Virtual Worlds

UPDATE: The links to videos of the SVVR Conference on are dead, as the site has gone down. There are archived versions, but the videos cannot be played. I will look for alternatives.


On Monday, I had the opportunity to go to the LEA Theatre and watch Philip Rosedale’s keynote speech at the Silicon Valley Virtual Reality (SVVR) Conference & Expo 2014. If I’m honest, I didn’t expect his speech to differ all that much from the one he gave at this year’s VWBPE. If you were unable to come to the LEA Theatre to watch Mr. Rosedale’s speech, you can watch the recording here (dead link), and Inara Pey has also written a summary.

Philip Rosedale, former CEO of Linden Lab, now CEO of High Fidelity, Inc., at the Web 2.0 Summit 2005. Image: Wikipedia; image credit: James Duncan Davidson/O'Reilly Media, Inc.

Philip Rosedale, former CEO of Linden Lab, current CEO of High Fidelity, Inc., at the Web 2.0 Summit 2005. Image: Wikipedia; Image credit: James Duncan Davidson/O’Reilly Media, Inc.

Now, I suppose most of this blog’s readers are familiar with Philip Rosedale. If you don’t know about his career and background, here’s a very short bio. Back in 1995, he developed an innovative video conferencing application named FreeVue, which was acquired by RealNetworks; in 1996, he became Vice President and CTO at RealNetworks, to part ways with the company in 1997. In 1999, he founded Linden Lab, which, as we all know, is the company that develops and markets Second Life. He stepped down from his position as CEO on March 14th, 2008 and became Chairman of the Board of Directors. In June 2010, he became interim CEO and left that position again in October of the same year. On April 16th, 2013, he started developing a new virtual world platform named High Fidelity. For more detailed information, please check Wikipedia’s articles on him and Linden Lab.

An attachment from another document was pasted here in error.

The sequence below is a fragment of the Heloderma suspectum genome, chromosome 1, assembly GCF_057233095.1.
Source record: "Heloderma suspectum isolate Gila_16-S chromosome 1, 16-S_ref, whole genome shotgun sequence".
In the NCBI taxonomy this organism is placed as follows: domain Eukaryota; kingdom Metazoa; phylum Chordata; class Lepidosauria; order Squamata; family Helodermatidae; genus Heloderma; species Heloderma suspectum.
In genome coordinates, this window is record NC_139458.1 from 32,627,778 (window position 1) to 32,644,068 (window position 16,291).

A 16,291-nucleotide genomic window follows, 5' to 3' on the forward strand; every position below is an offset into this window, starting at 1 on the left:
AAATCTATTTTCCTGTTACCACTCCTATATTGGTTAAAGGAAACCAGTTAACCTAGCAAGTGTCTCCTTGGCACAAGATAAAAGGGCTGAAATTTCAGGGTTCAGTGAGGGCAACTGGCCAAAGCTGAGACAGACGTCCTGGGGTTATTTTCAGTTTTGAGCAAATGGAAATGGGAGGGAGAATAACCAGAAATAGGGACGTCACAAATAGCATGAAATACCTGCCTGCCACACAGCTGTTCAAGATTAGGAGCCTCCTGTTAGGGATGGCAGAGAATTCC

As I mentioned earlier in this post, I didn’t expect Mr. Rosedale’s keynote at SVVR to be all that different from the one he gave at VWBPE 2014. Still, there are some subjects on which my point of view differs significantly from his.

In both of his keynotes, Mr. Rosedale essentially told us that the key for mass adoption of virtual reality and virtual worlds by the general public is technical: If we buy special hardware – like the Razer Hydra, the Leap Motion, the Thalmic Myo, the Oculus Rift, etc. – that will replace our keyboards and monitors, and if they improve the user interface and reduce latency, then we will all join virtual worlds in droves; the number of potential users postulated is one billion.

I remain highly sceptical. Back in 2007, when Second Life and Linden Lab were the darling of the media (tech and general), Mr. Rosedale was talking about the 3D web, about how Second Life would replace the web, that it would be the place for corporations to have their internet presence… Fast forward to 2014 and none of his predictions have come true. If you mention Second Life to anyone, they’ll either ask “is it still around?” or they’ll dismiss/reject it entirely with remarks made in a rather colourful language about its user base. Mr. Rosedale’s (and Linden Lab’s) ambitions, aspirations and predictions proved to be nothing but a pipe dream.

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Back in June, I wrote a piece on Philip Rosedale’s (and others’) illusion that Linden Lab’s virtual world Second Life would become the next worldwide web, according to statements he made to the Guardian in May 2007. Of course, 6 years on from then, i.e. from the era when SL was the darling of the media, we all know that Second Life and the other virtual worlds are certainly not considered mainstream. It’s true that SL is the most prolific and popular virtual world platform, but it simply doesn’t have the number of users (or the image, but that’s another issue entirely) to make it “mainstream” in any generally accepted sense of the term. Mind you, none of the other virtual world platforms that were spawned from it have fared any better – in fact, some have even gone under.

If you try to look for explanations and theories for this failure of virtual worlds in general to become “mainstream” and fulfill the promise and the hype of yesteryear, the internet is full of them, but most of them concern Second Life only, which I personally find expectable, as it’s the most prominent target for criticism and scrutiny – even on this blog, there’s an older post that tried to approach the matter, albeit I now think my then-limited understanding of the technical and conceptual aspects of virtual worlds affected its ability to get to the core of the issue. Skim through any of these explanations: you’ll see people constantly complaining about lag, griefing, complex viewer software, content portability and tier cost. While it’s true that these issues are important to many, some are largely specific to Second Life and, in reality, they are not problems, but symptoms: they are manifestations of underlying problems, as I have explained before, and I think it would be beneficial to reiterate this particular point if we are to have a meaningful discussion of the subject at hand.

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